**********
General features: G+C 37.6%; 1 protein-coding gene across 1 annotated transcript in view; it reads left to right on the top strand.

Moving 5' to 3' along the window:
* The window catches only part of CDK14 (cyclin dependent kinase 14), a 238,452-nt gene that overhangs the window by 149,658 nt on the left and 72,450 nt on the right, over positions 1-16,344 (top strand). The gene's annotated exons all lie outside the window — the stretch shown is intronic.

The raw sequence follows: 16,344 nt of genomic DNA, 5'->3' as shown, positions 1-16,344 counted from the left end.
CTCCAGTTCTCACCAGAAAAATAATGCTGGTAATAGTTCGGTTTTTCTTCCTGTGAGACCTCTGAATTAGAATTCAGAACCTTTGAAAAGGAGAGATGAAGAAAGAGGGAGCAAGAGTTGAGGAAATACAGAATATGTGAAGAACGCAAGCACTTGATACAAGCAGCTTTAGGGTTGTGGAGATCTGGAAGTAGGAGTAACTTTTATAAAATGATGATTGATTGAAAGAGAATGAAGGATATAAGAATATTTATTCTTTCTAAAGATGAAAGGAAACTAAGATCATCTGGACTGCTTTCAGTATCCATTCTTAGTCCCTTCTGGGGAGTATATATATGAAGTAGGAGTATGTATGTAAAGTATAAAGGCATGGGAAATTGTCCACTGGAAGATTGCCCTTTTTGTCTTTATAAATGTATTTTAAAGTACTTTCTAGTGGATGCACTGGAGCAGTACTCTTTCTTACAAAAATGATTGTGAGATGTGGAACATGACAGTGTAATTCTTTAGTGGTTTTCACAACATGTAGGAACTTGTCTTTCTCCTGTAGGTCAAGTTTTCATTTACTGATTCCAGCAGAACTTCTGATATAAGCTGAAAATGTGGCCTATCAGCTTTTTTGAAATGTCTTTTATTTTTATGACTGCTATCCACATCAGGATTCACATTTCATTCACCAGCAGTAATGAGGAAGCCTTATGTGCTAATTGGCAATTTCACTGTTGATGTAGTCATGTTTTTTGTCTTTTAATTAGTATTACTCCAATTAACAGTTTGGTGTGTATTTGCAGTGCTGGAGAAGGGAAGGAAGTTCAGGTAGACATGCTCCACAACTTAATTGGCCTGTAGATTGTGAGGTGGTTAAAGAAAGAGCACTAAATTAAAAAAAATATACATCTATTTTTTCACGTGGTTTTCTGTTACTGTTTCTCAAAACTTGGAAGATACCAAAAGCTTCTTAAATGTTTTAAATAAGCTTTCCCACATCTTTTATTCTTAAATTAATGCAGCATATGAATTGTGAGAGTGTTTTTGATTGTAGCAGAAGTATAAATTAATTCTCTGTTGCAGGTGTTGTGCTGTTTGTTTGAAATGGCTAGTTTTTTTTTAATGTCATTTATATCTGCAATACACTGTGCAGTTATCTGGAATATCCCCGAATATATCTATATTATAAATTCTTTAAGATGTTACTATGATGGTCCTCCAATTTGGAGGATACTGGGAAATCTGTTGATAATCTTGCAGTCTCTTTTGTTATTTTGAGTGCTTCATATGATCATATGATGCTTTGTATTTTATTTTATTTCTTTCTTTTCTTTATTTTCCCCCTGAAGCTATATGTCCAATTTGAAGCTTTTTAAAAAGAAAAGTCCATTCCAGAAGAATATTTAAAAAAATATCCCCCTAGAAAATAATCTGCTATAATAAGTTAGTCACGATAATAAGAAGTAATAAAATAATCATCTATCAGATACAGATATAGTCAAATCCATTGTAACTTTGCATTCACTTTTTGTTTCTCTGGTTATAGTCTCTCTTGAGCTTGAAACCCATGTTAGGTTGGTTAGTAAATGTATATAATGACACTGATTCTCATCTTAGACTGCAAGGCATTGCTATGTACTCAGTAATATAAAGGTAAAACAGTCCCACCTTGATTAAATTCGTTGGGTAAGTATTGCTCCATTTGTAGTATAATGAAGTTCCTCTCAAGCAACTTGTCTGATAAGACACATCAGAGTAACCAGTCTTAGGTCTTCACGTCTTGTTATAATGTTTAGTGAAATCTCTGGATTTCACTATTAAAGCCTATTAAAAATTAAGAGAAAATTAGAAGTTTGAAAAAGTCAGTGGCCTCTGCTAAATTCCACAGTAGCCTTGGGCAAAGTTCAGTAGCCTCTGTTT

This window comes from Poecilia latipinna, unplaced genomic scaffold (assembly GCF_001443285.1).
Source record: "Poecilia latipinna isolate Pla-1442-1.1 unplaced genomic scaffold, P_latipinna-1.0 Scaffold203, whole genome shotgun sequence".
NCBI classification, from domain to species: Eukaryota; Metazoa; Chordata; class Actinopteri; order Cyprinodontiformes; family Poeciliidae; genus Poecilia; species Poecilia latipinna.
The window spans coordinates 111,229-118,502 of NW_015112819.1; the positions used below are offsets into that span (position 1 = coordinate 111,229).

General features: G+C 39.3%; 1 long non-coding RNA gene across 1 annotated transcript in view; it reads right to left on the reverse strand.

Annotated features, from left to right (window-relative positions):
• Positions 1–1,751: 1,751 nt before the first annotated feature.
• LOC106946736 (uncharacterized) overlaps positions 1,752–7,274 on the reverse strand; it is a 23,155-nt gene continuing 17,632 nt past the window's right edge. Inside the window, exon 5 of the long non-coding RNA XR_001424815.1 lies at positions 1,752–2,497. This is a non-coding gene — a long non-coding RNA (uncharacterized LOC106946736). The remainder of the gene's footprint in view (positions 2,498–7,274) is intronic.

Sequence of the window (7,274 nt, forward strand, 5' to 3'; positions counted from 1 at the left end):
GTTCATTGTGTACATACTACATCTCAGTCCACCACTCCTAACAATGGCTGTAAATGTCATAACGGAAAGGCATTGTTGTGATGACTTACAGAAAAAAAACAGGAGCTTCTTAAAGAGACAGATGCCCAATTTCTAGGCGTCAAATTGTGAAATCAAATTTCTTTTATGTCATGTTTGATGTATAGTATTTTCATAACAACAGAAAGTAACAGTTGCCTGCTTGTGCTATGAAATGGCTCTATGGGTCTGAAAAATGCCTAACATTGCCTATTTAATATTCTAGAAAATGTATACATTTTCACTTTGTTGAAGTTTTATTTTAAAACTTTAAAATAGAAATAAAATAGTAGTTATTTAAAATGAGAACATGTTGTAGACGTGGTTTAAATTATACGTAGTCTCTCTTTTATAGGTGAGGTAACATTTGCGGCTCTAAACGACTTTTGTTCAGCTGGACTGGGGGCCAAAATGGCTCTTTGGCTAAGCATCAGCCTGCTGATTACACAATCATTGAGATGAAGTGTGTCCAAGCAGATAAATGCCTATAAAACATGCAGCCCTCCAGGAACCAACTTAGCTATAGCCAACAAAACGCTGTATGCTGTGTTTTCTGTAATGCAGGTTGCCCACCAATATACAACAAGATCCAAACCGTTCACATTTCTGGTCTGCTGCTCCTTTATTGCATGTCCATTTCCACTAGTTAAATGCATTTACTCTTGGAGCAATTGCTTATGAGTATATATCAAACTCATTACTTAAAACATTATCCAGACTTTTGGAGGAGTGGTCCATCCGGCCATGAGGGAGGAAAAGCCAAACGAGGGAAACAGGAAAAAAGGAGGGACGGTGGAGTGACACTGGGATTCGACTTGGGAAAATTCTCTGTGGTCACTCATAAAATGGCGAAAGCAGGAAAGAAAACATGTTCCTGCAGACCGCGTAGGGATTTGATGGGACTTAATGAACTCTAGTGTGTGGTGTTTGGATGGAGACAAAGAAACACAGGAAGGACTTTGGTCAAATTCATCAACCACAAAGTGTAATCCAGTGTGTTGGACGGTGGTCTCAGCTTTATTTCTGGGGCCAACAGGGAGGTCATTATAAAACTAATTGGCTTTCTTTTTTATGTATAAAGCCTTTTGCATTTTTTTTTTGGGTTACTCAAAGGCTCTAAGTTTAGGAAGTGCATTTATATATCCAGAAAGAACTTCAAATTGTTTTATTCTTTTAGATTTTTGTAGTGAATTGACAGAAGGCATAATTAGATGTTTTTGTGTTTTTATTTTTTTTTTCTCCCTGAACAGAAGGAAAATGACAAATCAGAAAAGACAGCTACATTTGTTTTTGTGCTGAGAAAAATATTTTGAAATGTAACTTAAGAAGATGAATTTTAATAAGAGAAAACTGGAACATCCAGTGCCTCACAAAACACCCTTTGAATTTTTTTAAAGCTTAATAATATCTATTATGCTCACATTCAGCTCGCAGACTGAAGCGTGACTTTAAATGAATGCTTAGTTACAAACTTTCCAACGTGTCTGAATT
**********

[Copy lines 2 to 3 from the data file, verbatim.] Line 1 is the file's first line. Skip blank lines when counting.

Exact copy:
Moving 5' to 3' along the window:
* The window catches only part of CDK14 (cyclin dependent kinase 14), a 238,452-nt gene that overhangs the window by 149,658 nt on the left and 72,450 nt on the right, over positions 1-16,344 (top strand). The gene's annotated exons all lie outside the window — the stretch shown is intronic.